Beth Adams

Morning Edition Host

Beth Adams joined WXXI as host of Morning Edition in 2012 after a more than two decade radio career. She was the longtime host of the WHAM Morning News in Rochester, where she was recognized for her work by the New York State Associated Press Broadcasters Association and the New York State Humane Society. Her career also took her from radio stations in Elmira, New York to Miami, Florida.

Beth is active in the Rochester community, having volunteered for organizations including the Humane Society at Lollypop Farm, the Heart of Gold Children's Foundation, the Rochester Press Radio Club Children’s Charities, and the Rochester Broadway Theater League Education Committee.  She is an avid reader of historical fiction and a devoted animal lover. Beth is married to award-winning writer and author Scott Pitoniak. 

Ways to Connect

In the midst of a global pandemic and a presidential election that has deeply divided the country, it's a painful time for many people.

The Gandhi Institute for Nonviolence in Rochester has scheduled a series of virtual events aimed at helping the community move forward and engage with one another in a healthy way.

Brett Dahlberg/WXXI News

Monroe County's first director of addiction services is working on ways to reach people who she says are traditionally under-served, forgotten, and missing out on treatment.

Tisha Smith was recently appointed to the new position by County Executive Adam Bello.

She's been on the job for about three weeks but Smith is no newcomer to the field of addiction treatment.

She was most recently director of inmate drug and alcohol programs for the county sheriff's office.  Before that, she was an addiction therapist supervisor at Unity Hospital.

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A Rochester musician says he was inspired to do something to lift people's spirits during a time of distress and separation.

Billy Goodness, drummer and vocalist for the band "The Klick," says the idea came to him in a dream.

"I literally woke up one night ... I guess, one morning at about 3 a.m.," he says, "and this whole thing was playing it my head, but I heard it with this choir, this chorus."

The Rochester People's Climate Coalition has a new name, a new website, and an updated mission.

It will now be known as the Climate Solutions Accelerator of the Genesee-Finger Lakes Region, or "The Accelerator" for short.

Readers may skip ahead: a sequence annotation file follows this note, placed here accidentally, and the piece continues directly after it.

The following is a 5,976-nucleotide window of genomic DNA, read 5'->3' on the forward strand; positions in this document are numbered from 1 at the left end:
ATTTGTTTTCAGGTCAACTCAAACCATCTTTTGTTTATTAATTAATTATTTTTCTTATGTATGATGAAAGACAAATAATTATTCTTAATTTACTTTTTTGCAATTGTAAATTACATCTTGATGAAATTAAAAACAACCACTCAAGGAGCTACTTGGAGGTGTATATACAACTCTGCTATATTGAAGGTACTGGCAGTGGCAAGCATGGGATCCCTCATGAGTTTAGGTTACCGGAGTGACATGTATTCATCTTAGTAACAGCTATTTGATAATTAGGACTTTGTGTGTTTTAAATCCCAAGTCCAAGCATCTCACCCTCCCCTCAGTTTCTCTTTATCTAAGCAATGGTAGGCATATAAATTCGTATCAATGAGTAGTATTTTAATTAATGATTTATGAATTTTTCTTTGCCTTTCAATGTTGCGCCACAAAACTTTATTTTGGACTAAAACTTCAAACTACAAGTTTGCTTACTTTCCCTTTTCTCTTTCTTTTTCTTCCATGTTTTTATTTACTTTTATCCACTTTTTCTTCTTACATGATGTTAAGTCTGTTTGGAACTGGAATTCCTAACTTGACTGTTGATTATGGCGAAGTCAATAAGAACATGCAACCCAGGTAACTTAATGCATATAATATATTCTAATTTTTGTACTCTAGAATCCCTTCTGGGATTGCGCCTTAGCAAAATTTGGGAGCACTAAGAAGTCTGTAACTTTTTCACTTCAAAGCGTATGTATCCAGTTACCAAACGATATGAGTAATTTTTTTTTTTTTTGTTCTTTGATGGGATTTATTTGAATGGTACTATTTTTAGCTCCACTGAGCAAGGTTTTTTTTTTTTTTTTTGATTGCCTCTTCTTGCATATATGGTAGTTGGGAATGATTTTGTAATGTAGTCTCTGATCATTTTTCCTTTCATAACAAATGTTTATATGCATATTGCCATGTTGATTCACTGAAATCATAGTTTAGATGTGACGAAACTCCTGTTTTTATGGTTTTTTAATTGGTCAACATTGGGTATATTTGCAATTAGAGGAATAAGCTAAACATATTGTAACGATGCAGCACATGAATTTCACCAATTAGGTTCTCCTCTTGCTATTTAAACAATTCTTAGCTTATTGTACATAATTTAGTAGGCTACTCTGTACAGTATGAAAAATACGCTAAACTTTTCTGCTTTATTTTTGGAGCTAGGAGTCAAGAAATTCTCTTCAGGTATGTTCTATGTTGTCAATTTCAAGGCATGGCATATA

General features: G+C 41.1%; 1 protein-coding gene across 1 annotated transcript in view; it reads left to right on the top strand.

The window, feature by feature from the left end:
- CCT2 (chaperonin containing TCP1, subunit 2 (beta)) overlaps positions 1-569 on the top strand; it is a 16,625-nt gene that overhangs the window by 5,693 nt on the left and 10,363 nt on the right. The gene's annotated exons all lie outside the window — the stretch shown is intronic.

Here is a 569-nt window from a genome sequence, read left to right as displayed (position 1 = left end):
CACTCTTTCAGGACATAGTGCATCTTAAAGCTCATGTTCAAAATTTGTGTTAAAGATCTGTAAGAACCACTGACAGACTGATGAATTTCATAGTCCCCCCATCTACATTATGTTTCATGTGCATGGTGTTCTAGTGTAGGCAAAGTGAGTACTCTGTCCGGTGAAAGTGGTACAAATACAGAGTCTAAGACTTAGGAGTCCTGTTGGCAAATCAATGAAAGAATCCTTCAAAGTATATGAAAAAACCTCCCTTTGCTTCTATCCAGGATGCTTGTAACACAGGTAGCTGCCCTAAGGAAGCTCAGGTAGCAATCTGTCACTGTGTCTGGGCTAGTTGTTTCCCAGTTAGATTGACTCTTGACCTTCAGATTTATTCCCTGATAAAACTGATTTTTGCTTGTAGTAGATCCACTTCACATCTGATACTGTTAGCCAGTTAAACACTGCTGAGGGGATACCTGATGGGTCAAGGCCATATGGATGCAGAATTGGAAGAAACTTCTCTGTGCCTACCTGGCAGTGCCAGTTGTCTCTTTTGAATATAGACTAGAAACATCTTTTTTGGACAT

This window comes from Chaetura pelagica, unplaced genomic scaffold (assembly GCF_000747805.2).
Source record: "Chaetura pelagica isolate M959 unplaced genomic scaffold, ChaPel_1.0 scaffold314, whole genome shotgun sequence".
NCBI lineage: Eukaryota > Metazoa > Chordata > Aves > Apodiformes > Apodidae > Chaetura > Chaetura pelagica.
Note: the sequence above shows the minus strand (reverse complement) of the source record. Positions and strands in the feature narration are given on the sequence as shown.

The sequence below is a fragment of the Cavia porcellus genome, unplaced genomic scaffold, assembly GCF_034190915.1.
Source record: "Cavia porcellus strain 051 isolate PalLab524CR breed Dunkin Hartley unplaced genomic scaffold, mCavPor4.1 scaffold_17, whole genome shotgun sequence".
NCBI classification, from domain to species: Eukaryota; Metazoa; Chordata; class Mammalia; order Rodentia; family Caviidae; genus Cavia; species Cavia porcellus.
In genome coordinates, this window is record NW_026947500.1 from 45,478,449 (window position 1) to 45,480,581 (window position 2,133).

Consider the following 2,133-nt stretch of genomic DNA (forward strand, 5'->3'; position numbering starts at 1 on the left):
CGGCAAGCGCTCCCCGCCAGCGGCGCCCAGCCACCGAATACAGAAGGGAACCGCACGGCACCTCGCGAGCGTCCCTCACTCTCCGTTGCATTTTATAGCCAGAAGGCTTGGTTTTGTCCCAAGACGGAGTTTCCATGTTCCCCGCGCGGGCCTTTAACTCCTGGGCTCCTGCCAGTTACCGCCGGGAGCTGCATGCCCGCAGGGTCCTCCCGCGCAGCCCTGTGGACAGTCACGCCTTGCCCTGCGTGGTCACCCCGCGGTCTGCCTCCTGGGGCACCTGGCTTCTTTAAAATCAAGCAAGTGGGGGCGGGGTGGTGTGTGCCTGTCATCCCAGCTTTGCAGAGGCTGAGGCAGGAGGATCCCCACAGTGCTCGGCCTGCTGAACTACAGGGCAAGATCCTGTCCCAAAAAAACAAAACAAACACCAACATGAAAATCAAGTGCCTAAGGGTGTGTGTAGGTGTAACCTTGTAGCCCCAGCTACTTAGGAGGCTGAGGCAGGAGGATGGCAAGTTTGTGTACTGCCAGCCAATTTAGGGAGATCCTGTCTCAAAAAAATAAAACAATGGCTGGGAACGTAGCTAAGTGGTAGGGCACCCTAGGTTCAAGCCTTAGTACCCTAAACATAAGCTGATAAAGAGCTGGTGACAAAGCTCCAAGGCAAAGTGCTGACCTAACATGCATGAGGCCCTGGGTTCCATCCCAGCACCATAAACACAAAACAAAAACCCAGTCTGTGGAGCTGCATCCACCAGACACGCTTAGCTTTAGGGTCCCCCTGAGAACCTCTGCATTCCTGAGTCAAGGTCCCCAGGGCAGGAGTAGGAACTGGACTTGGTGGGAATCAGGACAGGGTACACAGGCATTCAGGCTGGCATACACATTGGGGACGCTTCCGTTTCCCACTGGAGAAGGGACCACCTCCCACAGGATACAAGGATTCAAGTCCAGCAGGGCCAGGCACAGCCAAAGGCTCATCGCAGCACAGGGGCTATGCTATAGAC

Executive Director Abby McHugh-Grifa said it better reflects who they are as an organization, what they do, and where they do it. 

The group's work is not limited to the city of Rochester. It covers a nine-county region.

Max Schulte/WXXI News

He probably didn't realize it at the time, but Sanford Coley's life took a dramatic turn in the mid-1990s.

That's when Coley, who is now 66, got a job at CleanCraft, a commercial cleaning company in Rochester.  He had already interviewed for 10 or 15 other jobs before this one came through.

"Being an ex-felon," he said, "other companies just looked over me, and it was tough."  

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Feminist, journalist, and social activist Gloria Steinhem has been the face of the women's movement since the 1960s.

The producer of a new play presented by the Jewish Community Center's CenterStage said even a global pandemic can't silence Steinem's voice.

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The death of Daniel Prude following his suffocation while in the custody of Rochester police last March has made headlines across the country.

A 1998 graduate of Brighton High School who is now living in Atlanta said the news hit her like a gut punch.

Jen Willsea wrote an online letter titled, "How a white girl learned white supremacy in a liberal suburb of Rochester, New York."

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Imagine being quarantined for weeks inside a small (by Rochester standards) New York City apartment by yourself.

Well, there are a couple of cats, too.

"I went out last night to see a friend," said Lori Hamilton, "and they were, like, 'You did not tell us you were going out. It was not on the schedule.' "

The comedian has so many characters and skits bouncing around in her imagination, it's easy to see how she survived the COVID-19 solitude.

Provided by KeyBank Rochester Fringe Festival

Of the more than 170 shows in this year's KeyBank Rochester Fringe Festival, several are related to the Black Lives Matter movement.

One of them is a production from ROC Freedom Riders.

The group was formed in June, after the May 25 death of George Floyd in the custody of Minneapolis police.

That was before the public knew about an incident -- one that would be compared to Floyd's death -- that had happened in Rochester months earlier. In March, police officers restrained Daniel Prude; he died a week later from the injuries he suffered.


Since a video of the arrest of Daniel Prude was released two weeks ago, calls for police reform have grown louder and more insistent.

Prude died a week after he suffocated when pinned to the pavement by Rochester police officers, who had been called to check on his mental health.

Citizens, activists, and elected leaders are pointing to a program in Oregon as an example of how a community should respond to these kinds of calls.